Posts Tagged ‘Jonathan Franzen’

“The Man Who Wasn’t There”

July 1, 2013

I leap to my laptop, only pausing to forge my way through unwanted email, to tell you about a terrific movie I saw last night. Here’s my story. 

When James Gandolfini died last week, the obits were full of praise for his acting skills. 


prize-winning Gandolfini

prize-winning Gandolfini

Like most people, I thought his performance in “The Sopranos” was wonderfully subtle: scary, moving and tender, a commonplace man baffled by emotion and caught up in large events. 

Gandolfini as mafia boss Tony Soprano

Gandolfini as mafia boss Tony Soprano

I had seen him in “Killing Them Softly” investing the small role of Mickey, a failed hit-man, with the universal pathos of a Willy Loman. 

as Mickey the hit-man

as Mickey the hit-man, helplessly incompetent

It turns out he had done much more than I knew of.  The papers listed so many other performances, I was scribbling down must-see lists, and came across the Coen brothers’ “The Man Who Wasn’t There”.  What a great combination!  The Coens have done such very clever and insightful work.  On the Lovefilm website, the noir poster looked Hitchcockian, with its use of fragmented faces and mirror-like effects.


Mind you, knowing the Coens, I was braced for horrors.  Remember the wood chipper in “Fargo”?  the sudden murder in “Burn After Reading” just when you thought it was a safe comedy?  the finger-chopping scene in “True Grit”?  That sort of pedigree keeps my watching a little tense.  Perhaps that’s a good thing.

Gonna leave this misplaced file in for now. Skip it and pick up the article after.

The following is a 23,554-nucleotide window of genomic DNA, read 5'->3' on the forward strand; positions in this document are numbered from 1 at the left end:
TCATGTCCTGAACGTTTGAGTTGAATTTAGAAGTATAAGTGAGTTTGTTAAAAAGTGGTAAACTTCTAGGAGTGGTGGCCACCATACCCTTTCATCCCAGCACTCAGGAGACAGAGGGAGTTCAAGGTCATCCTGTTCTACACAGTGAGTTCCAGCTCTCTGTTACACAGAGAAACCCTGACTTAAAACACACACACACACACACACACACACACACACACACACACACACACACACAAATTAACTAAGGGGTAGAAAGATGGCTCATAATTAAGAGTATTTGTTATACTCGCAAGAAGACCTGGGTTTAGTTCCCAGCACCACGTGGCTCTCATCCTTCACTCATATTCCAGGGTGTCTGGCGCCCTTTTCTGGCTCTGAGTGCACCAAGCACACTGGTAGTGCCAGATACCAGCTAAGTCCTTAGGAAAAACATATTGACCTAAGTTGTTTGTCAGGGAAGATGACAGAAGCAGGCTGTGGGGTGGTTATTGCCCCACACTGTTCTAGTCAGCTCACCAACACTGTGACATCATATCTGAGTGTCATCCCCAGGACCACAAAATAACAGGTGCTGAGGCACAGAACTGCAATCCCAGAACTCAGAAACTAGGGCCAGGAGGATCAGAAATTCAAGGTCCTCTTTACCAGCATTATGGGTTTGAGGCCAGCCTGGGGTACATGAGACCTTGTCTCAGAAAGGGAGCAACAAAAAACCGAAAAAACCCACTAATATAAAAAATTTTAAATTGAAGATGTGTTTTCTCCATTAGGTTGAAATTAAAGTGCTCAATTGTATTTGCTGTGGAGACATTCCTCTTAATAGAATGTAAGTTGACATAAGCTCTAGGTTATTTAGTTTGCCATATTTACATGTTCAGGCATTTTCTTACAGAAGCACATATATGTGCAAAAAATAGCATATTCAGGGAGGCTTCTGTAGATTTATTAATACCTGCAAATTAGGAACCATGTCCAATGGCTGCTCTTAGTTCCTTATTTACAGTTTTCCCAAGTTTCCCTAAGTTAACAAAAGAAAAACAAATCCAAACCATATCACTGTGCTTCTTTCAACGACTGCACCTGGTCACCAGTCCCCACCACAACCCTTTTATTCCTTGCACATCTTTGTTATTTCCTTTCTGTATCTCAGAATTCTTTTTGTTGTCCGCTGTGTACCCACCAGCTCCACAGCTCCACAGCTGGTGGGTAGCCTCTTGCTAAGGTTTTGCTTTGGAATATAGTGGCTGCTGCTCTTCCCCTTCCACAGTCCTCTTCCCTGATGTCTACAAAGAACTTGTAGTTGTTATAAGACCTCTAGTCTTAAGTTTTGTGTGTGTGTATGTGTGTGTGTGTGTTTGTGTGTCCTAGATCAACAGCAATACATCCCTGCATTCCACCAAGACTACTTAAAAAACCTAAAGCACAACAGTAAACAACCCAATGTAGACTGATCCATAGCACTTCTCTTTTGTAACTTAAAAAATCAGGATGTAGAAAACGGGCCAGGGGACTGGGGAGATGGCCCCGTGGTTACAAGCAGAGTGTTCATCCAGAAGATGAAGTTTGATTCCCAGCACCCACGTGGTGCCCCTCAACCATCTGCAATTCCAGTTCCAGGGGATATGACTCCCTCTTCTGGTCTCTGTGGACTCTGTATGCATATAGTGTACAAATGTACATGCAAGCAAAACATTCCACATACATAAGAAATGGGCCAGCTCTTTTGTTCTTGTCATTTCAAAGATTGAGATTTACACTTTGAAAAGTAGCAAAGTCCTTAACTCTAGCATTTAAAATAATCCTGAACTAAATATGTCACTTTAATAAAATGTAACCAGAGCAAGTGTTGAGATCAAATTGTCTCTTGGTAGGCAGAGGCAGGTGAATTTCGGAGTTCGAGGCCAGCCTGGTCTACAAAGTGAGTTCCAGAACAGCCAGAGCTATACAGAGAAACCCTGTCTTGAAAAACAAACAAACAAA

The film was wonderful – visually and auditorily profound.  Like a novel by Jonathan Franzen, it told a story and in doing so described and explained a cultural condition.  Through detail and persistence, using the hopelessness of the small-town barber’s life ‘of quiet desperation’, both the story and the characters are raised to metaphoric status, imaging the human condition.  Ed Crane, the barber, is played by Billy Bob Thornton, and Gandolfini plays a supporting key role as the quiet businessman whose worst crime is a little gentle adultery with the barber’s wife. 

Thornton behind the wheel, Gandolfini in the background with the barber's wife.

Thornton behind the wheel, Gandolfini in the background with the barber’s wife (Frances McDormand) in the French version of the advertising poster.

Like Tony Soprano, the barber’s tragedy is that he scarcely knows what a human being might aspire to be, or how.  He only knows that what he has is somehow inadequate, and that any change, any future, will be preferable to his present, clattering, trivial non-existence. 


Ed Crane 'doesn't talk much'

Ed Crane ‘doesn’t talk much’


The movie begins unexpectedly in black and white, which gave me pause.  I had to check the connections – but clearly it was meant to be black and white, from the quality of the filming (another delight).  The shades of grey have texture and deliberation.  It was absolutely Billy Bob Thornton’s film – he was in almost every shot, and voice-over narrating his story every inch of the way.  The rich, detached tones of Thornton’s voice/Crane’s voice, the inner voice of a man who hardly speaks in his real life, are strangely compelling.  In the closing scene, you find yourself agreeing with his painfully-achieved philosophy. 

Ed Crane: I don’t know where I’m being taken. I don’t know what I’ll find, beyond the earth and sky. But I’m not afraid to go. Maybe the things I don’t understand will be clearer there, like when a fog blows away. Maybe Doris will be there. And maybe there I can tell her all those things they don’t have words for here.

What a star!

 Rush now and view this movie – it sneaks up on you! I may have to watch it again before I send the DVD back .  Meanwhile I’m off to track down more Billy Bob Thornton movies.


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